The Art of Extreme Self-Care: Cheryl Richardson Online Course
February 12, 2014 – February 12, 2015
From the description page at Hay House:
“Are you ready to join renowned life coach and best-selling author Cheryl Richardson on a journey of discovering Extreme Self-Care?
“To find out, notice how many “yes” answers you have to the following statements:
__ I carry a lot of resentment, feeling angry with others who don’t meet my needs.
__ I expect people to read my mind and know what I need or want.
__ I often feel like a martyr who lives my life for everyone else.
__ I have many one-sided relationships where people take more than they give.
__ Sex feels like one more task on an already long “to-do” list.
__ I break too many promises to myself.
__ I have trouble getting others to share in the work load at home.
__ I give to others in an effort to feel needed, important, or worthy.
__ It’s rare for me to relax or to enjoy things that are fun.
__ I tend to settle for crumbs, yet I’m desperate for a whole meal.
__ When I’m overwhelmed, tired, or stressed, I rarely think to ask for help.
__ I secretly long to be acknowledged for all the helpful things I do.
__ People who act “entitled” make me cringe; I’m never like that.
__ I sometimes feel foolish about the ways in which I’ve put the needs of others before my own.
__ Because it’s not worth the hassle, I don’t bother to ask for help.
__ I hate disappointing people.
“If you feel uncomfortable or find yourself smiling at the number of ‘yes’ answers, it might be time to create a radical shift in how you care for yourself this year.
The “Self-Care for the Creative Soul” retreat with Cheryl Richardson, Alanis Morissette and Cheryl’s husband Michael Gerrish took place March 2-6, 2014, at Miraval Resort in Tucson, Arizona.
Read more about their perspectives on sensitivity and creativity in post: Cheryl Richardson and Alanis Morissette on High Sensitivity.
Here is a brief excerpt from their conversation about having the personality trait of high sensitivity and being a creative person:
Cheryl Richardson and Alanis Morissette on Creativity
A page on Cheryl Richardson’s site cherylrichardson.com has the full-length audio conversation, and summarizes:
“Cheryl and Alanis Morissette discuss art, creativity, and the evolution of the soul! Listen in as Cheryl talks with special guest, Alanis Morissette, about the joys and challenges of making art, the importance of expressing our creative spirit, and what happens when you make a commitment to walk the path of personal and professional growth.”
Video: You’re So Sensitive: The Art of Extreme Self Care
Cheryl Richardson “is the New York Times bestselling author of several books including, Take Time for Your Life, Life Makeovers, Stand Up for Your Life, The Unmistakable Touch of Grace, The Art of Extreme Self Care and her book with Louise Hay: You Can Create an Exceptional Life.”
Thanks to Jacquelyn Strickland (co-creator of the HSP Gathering Retreats ™ with Dr. Elaine Aron) for mentioning this video on her Facebook page.
She comments that this video from Cheryl Richardson is “on the positives of being a HSP & ‘taking care of your sensitive self.’ Her book, The Art of Extreme Self-Care has a chapter on The Highly Sensitive Person, and she credits Elaine Aron in this chapter. I’m pretty sure Cheryl is a HSS, Extravert HSP as well.”
[HSS is High Sensation Seeking – see Elaine Aron’s page for more info: Personality and Temperament: The Highly Sensitive Person Who Is Also A High Sensation Seeker.]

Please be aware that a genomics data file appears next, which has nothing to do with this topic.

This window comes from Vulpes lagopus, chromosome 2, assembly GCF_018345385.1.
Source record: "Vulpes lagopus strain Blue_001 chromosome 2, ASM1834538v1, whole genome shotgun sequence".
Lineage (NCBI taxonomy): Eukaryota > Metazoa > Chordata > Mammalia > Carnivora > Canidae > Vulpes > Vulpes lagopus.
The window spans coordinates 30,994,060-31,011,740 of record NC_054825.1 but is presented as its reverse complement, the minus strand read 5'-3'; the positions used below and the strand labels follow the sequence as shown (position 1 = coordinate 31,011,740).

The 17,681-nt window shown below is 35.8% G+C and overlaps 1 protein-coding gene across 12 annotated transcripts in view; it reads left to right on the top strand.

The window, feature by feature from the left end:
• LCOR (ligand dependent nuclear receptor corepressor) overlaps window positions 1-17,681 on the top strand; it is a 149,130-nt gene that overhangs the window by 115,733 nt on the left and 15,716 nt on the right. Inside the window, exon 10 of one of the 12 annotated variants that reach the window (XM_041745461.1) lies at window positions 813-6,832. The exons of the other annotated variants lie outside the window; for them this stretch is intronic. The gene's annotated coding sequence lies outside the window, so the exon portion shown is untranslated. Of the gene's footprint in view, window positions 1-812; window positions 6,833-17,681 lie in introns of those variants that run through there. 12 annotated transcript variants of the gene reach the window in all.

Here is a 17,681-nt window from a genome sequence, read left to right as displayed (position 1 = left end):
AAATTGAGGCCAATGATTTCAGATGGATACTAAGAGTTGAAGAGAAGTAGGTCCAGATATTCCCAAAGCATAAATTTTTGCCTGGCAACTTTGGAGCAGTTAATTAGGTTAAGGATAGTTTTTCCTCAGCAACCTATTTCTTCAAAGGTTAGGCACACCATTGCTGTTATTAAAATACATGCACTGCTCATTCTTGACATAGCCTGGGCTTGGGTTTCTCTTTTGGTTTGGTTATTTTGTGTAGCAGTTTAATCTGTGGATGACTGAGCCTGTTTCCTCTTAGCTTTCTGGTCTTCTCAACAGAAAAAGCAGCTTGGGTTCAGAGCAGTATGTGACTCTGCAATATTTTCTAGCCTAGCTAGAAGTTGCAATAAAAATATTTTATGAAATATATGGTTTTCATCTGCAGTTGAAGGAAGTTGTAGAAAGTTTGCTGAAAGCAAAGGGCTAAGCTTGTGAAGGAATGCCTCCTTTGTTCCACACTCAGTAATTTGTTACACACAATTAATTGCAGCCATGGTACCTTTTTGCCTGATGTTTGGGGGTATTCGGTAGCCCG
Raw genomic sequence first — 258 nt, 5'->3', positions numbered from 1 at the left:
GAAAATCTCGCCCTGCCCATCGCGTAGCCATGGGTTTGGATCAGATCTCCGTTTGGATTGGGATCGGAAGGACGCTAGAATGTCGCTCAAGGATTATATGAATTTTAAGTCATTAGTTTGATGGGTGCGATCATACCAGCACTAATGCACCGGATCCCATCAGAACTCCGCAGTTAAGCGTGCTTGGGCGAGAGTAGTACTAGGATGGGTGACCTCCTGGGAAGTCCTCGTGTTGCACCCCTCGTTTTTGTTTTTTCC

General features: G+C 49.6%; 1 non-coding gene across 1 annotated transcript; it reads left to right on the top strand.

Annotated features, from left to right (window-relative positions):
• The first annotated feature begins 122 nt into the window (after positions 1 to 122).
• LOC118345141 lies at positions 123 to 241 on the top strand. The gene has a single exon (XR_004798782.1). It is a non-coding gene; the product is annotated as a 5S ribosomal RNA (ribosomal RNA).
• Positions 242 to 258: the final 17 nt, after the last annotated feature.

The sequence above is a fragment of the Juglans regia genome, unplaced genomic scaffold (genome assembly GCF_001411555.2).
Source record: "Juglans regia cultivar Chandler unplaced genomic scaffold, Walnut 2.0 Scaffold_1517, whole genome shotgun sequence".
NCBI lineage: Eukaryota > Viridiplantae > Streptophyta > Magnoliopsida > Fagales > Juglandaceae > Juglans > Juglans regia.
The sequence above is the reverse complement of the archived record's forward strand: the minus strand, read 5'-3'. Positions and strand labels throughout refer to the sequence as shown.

Also see more posts on my TalentDevelop site on High Sensitivity
Also see my page Highly Sensitive / Facebook
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Video: Cheryl Richardson on The Tapping Solution – :
To learn more about this self-care approach – including a video – see
The Tapping Solution – Emotional Freedom Techniques (EFT)
In a post from her newsletter, Richardson writes:
“I’ve just returned from spending a week at the Omega Institute in beautiful Rhinebeck, NY, where I had a chance to experience the peace and deep healing that comes with lots of meditation.
“Getting internal. Quieting a noisy mind on demand. Finding an inner home base. Calming the nervous system. Generating powerful, healing energy for the body. Feeling rested, peaceful, and clear.
“These are just some of the many benefits of meditation and I only wish I had started a consistent practice sooner.
“The process is simple. Here are the steps I shared earlier this year in another blog…
“Turn off the ringer on your phones and eliminate any interruptions. Find someplace comfortable to sit upright (preferably with your back supported). Set a gentle-sounding alarm to go off in ten minutes.
“Choose a word you’d like to focus on and keep using this same word each time you meditate. I use the word “peace” because that’s the state I’m interested in cultivating.
“Pick a word that feels right to you. Close your eyes and imagine turning your energy and attention inward. Breathe, relax, and keep bringing your attention back to the present moment by focusing on your word.
“You might repeat it to yourself, see it before you, or imagine writing it in the air. Keep doing this until the alarm goes off. That’s it. The object of the game is to return to your word each time you get distracted and to stay put until the alarm sounds.
“Now that I’ve been using this practice for a while, I feel like a high tech neural programmer who’s built a ‘personal peace app’ that can be accessed any time, any place. How cool is that? You can become a programmer, too.”
From her post: How to become a high tech, neural programmer.
The image above is from an article by Taylor Kreiss of the UPenn Positive Psychology Center. He notes that in recent years, “researchers have taken a close look at the effects of meditation on creativity, and the results have been promising… open-monitoring meditation primes our minds for idea generation, which is a crucial part of the creative process according to expert Scott Barry Kaufman…”
See much more in my article Meditate to Achieve and Be More Creative.
Emotional Health Resources: Programs, books, articles and sites to improve your emotional balance and enhance your creative life.
Article publié pour la première fois le 28/09/2015